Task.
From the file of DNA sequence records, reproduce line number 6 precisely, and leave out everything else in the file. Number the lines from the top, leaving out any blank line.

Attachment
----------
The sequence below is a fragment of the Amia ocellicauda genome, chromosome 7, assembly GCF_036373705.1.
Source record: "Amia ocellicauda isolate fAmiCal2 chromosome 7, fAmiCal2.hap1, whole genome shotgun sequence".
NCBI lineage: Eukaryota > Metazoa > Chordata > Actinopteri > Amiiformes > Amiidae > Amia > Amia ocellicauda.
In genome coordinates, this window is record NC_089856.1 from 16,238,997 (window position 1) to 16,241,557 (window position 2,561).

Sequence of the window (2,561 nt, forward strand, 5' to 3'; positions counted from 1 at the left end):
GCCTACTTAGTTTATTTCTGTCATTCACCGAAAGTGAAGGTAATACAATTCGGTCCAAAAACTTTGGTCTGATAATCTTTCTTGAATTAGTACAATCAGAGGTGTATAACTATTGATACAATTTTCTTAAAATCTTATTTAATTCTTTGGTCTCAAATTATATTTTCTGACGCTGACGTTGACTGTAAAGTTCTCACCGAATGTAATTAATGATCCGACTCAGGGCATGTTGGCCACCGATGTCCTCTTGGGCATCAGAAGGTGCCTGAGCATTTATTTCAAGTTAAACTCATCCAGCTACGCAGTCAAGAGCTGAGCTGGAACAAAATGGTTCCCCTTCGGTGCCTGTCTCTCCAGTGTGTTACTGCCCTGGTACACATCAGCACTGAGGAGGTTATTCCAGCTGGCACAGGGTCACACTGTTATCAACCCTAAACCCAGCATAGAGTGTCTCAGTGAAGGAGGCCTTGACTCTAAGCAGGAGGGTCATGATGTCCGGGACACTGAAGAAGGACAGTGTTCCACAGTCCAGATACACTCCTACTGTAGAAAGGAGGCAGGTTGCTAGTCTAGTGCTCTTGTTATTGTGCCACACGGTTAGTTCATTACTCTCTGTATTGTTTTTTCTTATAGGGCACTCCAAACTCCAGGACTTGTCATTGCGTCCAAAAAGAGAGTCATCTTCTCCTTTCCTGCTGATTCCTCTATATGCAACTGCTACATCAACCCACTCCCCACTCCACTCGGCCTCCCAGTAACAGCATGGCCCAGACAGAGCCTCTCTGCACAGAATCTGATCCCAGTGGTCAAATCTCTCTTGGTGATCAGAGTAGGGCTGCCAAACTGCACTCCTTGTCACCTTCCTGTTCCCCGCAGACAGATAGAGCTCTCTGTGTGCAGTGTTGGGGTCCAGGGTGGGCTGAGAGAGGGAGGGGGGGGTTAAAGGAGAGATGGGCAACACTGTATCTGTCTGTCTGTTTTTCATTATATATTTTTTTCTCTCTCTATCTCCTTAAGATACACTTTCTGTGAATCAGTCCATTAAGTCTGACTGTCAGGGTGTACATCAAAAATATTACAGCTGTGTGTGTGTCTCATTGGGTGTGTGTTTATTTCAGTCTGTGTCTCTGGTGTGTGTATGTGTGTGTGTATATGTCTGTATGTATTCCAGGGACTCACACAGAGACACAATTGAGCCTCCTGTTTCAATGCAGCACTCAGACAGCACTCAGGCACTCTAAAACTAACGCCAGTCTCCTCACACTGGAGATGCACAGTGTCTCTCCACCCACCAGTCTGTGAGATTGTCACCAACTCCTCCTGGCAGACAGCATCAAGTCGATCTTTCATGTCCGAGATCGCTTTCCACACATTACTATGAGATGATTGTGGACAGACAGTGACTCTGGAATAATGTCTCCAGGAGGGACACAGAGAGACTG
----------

GCCTACTTAGTTTATTTCTGTCATTCACCGAAAGTGAAGGTAATACAATTCGGTCCAAAAACTTTGGTCTGATAATCTTTCTTGAATTAGTACAATCAGAGGTGTATAACTATTGATACAATTTTCTTAAAATCTTATTTAATTCTTTGGTCTCAAATTATATTTTCTGACGCTGACGTTGACTGTAAAGTTCTCACCGAATGTAATTAATGATCCGACTCAGGGCATGTTGGCCACCGATGTCCTCTTGGGCATCAGAAGGTGCCTGAGCATTTATTTCAAGTTAAACTCATCCAGCTACGCAGTCAAGAGCTGAGCTGGAACAAAATGGTTCCCCTTCGGTGCCTGTCTCTCCAGTGTGTTACTGCCCTGGTACACATCAGCACTGAGGAGGTTATTCCAGCTGGCACAGGGTCACACTGTTATCAACCCTAAACCCAGCATAGAGTGTCTCAGTGAAGGAGGCCTTGACTCTAAGCAGGAGGGTCATGATGTCCGGGACACTGAAGAAGGACAGTGTTCCACAGTCCAGATACACTCCTACTGTAGAAAGGAGGCAGGTTGCTAGTCTAGTGCTCTTGTTATTGTGCCACACGGTTAGTTCATTACTCTCTGTATTGTTTTTTCTTATAGGGCACTCCAAACTCCAGGACTTGTCATTGCGTCCAAAAAGAGAGTCATCTTCTCCTTTCCTGCTGATTCCTCTATATGCAACTGCTACATCAACCCACTCCCCACTCCACTCGGCCTCCCAGTAACAGCATGGCCCAGACAGAGCCTCTCTGCACAGAATCTGATCCCAGTGGTCAAATCTCTCTTGGTGATCAGAGTAGGGCTGCCAAACTGCACTCCTTGTCACCTTCCTGTTCCCCGCAGACAGATAGAGCTCTCTGTGTGCAGTGTTGGGGTCCAGGGTGGGCTGAGAGAGGGAGGGGGGGGTTAAAGGAGAGATGGGCAACACTGTATCTGTCTGTCTGTTTTTCATTATATATTTTTTTCTCTCTCTATCTCCTTAAGATACACTTTCTGTGAATCAGTCCATTAAGTCTGACTGTCAGGGTGTACATCAAAAATATTACAGCTGTGTGTGTGTCTCATTGGGTGTGTGTTTATTTCAGTCTGTGTCTCTGGTGTGTGTATGTGTGTGTGTATATGTCTGTATGTATTCCAGGGACTCACACAGAGACACAATTGAGCCTCCTGTTTCAATGCAGCACTCAGACAGCACTCAGGCACTCTAAAACTAACGCCAGTCTCCTCACACTGGAGATGCACAGTGTCTCTCCACCCACCAGTCTGTGAGATTGTCACCAACTCCTCCTGGCAGACAGCATCAAGTCGATCTTTCATGTCCGAGATCGCTTTCCACACATTACTATGAGATGATTGTGGACAGACAGTGACTCTGGAATAATGTCTCCAGGAGGGACACAGAGAGACTG